11. SMB retailers process about 482 transactions per month
New Zealand retailers processed more than 500 while North American retailers processed slightly less at 426. However, any way you slice it, that’s still a nice number to see and a healthy number of transactions.
12. 65% of retailers plan to invest in new products while 61% say they’ll invest in their store associates
Most of the retailers surveyed say they’ll invest in new product assortments, a good idea to attract customers to their stores. However, almost an equal number said they’ll invest in their people through training, salaries and other resources.
13. The most profitable industries by net margin include building supplies and distribution centers, which frequently see a 5% net
Building supply retailers, lumber retailers, and distribution centers are more lucrative than many other types of retail. Although their stock may age, a 2 x 4 doesn’t go out of style, while clothing, electronics, and similar items do age and must be discounted over time. Because these retailers rarely discount, they maintain a higher net margin.
14. Think globally with online promotions
“Single’s Day,” a Chinese holiday, garnered more sales at 39% than Black Friday at 18% and Cyber Monday at 17% for retailer Alibaba. Unfamiliar with Singles Day? It’s a day when young people in China celebrate being single. It might pay to become familiar with Single’s Day and holidays celebrated in cultures other than your own, especially if you sell online. An increasingly global marketplace means opportunism for sales from anywhere, anytime. Retailers with ecommerce presences should consider creating targeted campaigns based on unique holidays and other events for sales in lucrative markets.
15. Despite anticipated bumps in the road, retail’s future looks bright, with 4.7% growth expected in 2019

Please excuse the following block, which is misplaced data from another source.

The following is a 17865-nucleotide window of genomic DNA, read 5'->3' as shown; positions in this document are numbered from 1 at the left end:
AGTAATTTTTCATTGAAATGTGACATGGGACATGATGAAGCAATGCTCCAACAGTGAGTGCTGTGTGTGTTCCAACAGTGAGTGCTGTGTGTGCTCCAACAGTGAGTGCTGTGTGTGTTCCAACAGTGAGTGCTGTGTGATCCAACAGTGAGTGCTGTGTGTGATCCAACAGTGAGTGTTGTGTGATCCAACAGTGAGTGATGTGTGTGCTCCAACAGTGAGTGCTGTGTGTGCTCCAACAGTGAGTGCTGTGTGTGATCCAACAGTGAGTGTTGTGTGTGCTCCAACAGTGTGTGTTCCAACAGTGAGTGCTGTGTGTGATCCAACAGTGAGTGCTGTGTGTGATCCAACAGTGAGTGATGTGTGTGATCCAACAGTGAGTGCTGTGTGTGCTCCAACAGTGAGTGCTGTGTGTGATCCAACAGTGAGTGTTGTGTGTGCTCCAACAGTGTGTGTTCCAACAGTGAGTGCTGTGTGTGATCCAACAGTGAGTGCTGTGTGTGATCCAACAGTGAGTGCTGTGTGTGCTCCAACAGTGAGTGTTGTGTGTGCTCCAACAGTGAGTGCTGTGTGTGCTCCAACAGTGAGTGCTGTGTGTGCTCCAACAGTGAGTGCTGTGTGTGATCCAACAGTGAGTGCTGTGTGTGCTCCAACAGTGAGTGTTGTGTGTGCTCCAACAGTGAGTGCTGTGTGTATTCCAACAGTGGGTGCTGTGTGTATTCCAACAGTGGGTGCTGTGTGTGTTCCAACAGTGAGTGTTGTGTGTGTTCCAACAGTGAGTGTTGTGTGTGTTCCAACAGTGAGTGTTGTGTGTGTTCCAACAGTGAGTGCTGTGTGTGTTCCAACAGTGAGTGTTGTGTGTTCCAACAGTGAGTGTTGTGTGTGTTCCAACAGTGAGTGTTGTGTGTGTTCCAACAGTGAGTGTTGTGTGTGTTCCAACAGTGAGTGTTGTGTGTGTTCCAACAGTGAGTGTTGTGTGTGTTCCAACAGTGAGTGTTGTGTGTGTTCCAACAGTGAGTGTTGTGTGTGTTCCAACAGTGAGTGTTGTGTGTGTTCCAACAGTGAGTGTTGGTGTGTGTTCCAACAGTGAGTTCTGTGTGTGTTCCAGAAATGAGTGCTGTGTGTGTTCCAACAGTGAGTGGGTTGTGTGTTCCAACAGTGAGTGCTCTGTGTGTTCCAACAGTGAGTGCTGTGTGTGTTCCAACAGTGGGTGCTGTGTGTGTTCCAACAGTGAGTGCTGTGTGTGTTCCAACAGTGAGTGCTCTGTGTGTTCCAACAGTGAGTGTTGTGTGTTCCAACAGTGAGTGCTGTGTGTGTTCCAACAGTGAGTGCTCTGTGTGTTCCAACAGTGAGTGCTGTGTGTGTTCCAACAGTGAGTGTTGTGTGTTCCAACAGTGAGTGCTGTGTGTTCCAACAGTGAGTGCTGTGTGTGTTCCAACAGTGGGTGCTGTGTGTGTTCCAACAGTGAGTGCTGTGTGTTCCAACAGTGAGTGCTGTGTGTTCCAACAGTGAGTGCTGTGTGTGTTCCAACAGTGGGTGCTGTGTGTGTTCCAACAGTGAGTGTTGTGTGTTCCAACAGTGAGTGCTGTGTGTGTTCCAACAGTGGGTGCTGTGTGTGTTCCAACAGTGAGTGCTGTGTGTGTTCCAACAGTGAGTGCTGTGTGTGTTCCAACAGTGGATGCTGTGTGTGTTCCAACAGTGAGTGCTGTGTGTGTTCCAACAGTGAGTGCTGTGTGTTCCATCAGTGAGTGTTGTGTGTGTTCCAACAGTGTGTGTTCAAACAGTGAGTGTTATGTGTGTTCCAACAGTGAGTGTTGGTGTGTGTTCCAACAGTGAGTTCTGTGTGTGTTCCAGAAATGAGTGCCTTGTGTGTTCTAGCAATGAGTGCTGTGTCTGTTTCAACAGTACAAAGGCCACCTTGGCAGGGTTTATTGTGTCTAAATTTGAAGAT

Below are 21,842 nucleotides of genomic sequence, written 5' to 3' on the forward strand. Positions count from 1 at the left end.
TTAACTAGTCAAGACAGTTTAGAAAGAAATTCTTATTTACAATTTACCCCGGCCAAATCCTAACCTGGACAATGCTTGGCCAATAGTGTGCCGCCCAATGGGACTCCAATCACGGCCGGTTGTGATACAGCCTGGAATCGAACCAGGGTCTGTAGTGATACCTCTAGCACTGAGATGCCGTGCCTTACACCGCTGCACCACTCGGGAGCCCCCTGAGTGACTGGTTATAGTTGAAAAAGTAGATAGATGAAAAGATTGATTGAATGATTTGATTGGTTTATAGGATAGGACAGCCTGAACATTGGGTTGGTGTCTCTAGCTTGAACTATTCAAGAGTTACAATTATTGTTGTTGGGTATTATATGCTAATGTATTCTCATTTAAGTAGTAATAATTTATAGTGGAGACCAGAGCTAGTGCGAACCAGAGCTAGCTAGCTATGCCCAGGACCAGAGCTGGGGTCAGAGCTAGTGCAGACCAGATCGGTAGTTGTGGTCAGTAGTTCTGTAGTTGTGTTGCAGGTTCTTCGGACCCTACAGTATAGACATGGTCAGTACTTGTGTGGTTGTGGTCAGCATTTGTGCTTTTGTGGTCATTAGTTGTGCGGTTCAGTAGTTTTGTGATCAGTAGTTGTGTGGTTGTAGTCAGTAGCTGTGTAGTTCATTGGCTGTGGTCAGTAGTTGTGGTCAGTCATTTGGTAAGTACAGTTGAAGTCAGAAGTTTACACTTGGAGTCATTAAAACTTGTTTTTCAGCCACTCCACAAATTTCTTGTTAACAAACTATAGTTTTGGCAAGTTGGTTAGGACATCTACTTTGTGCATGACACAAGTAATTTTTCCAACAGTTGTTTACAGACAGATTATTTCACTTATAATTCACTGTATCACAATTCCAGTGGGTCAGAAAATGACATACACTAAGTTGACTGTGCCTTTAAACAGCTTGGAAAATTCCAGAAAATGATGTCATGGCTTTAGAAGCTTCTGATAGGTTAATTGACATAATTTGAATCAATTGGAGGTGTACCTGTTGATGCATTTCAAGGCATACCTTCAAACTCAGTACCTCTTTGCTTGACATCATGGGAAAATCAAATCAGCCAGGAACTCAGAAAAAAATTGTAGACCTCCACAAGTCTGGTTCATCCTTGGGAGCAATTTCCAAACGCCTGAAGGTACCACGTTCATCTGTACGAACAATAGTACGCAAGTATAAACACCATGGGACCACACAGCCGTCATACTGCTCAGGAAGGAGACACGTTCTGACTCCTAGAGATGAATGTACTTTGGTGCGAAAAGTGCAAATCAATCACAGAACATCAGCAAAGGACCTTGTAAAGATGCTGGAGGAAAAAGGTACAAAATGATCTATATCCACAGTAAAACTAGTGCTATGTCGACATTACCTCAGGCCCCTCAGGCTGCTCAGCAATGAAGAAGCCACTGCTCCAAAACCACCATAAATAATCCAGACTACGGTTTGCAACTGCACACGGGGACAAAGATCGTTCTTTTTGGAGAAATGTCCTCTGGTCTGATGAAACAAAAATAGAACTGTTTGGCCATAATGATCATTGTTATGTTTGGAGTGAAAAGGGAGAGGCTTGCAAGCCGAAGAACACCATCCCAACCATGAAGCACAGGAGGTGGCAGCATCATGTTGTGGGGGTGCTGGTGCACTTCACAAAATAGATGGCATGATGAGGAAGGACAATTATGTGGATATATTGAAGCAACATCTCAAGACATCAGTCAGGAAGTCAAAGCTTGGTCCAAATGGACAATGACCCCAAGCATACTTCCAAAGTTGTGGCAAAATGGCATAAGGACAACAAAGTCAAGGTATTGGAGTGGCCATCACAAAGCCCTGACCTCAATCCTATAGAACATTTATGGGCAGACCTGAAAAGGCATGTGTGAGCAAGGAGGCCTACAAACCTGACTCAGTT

Despite the common misconception that retailing is a dead-end industry, all signs point to rapid and solid growth, at least throughout 2019. After that, economists expect some bumps in the road, especially as the trade wars with China continue and other events unsettled the global flow of goods. However, no matter which way you look at it, both brick-and-mortar and ecommerce retailers can look forward to growth potential in the near term.
Stories in the news about shopping mall closures and big retailers going bankrupt can be troubling. However, looking at these retail statistics, it’s just a sign of the old giving way to the new. Although expensive malls may be having trouble filling their retail space, local small retailers, especially those with an omnichannel presence, can build lucrative niche businesses, especially if they differentiate through branding. Customers still enjoy shopping and, of course, still need goods and services. Furniture wears out, consumables require replenishment, and fashions change, all spurring people to head out and shop at their favorite stores. It’s up to retailers to woo them with better products and services. Small, in the case of retail, may be the better option as consumers move away from malls and big department stores and back to the corner store.
Check out the following organizations, research papers, and other information resources we used when researching this article.
- Harvard Business School: Retail industry research https://hbswk.hbs.edu/Pages/browse.aspx?HBSIndustry=Retail
- KPGM: Retail Trends 2018 https://assets.kpmg/content/dam/kpmg/xx/pdf/2018/03/global-retail-trends-2018.pdf
- Deloitte: Global Power of Retailing: https://www2.deloitte.com/content/dam/Deloitte/at/Documents/about-deloitte/global-powers-of-retailing-2018.pdf
- National Retail Federation: https://www.nrf.com/
- Retail Industry Leaders Association: https://www.rila.org/Pages/default.aspx
- Retailing Market Industry Research: https://www.marketresearch.com/Consumer-Goods-c1596/Consumer-Goods-Retailing-c80/Retailing-c206/
- BCG Retail Industry Insights: https://www.bcg.com/en-us/industries/retail/insights.aspx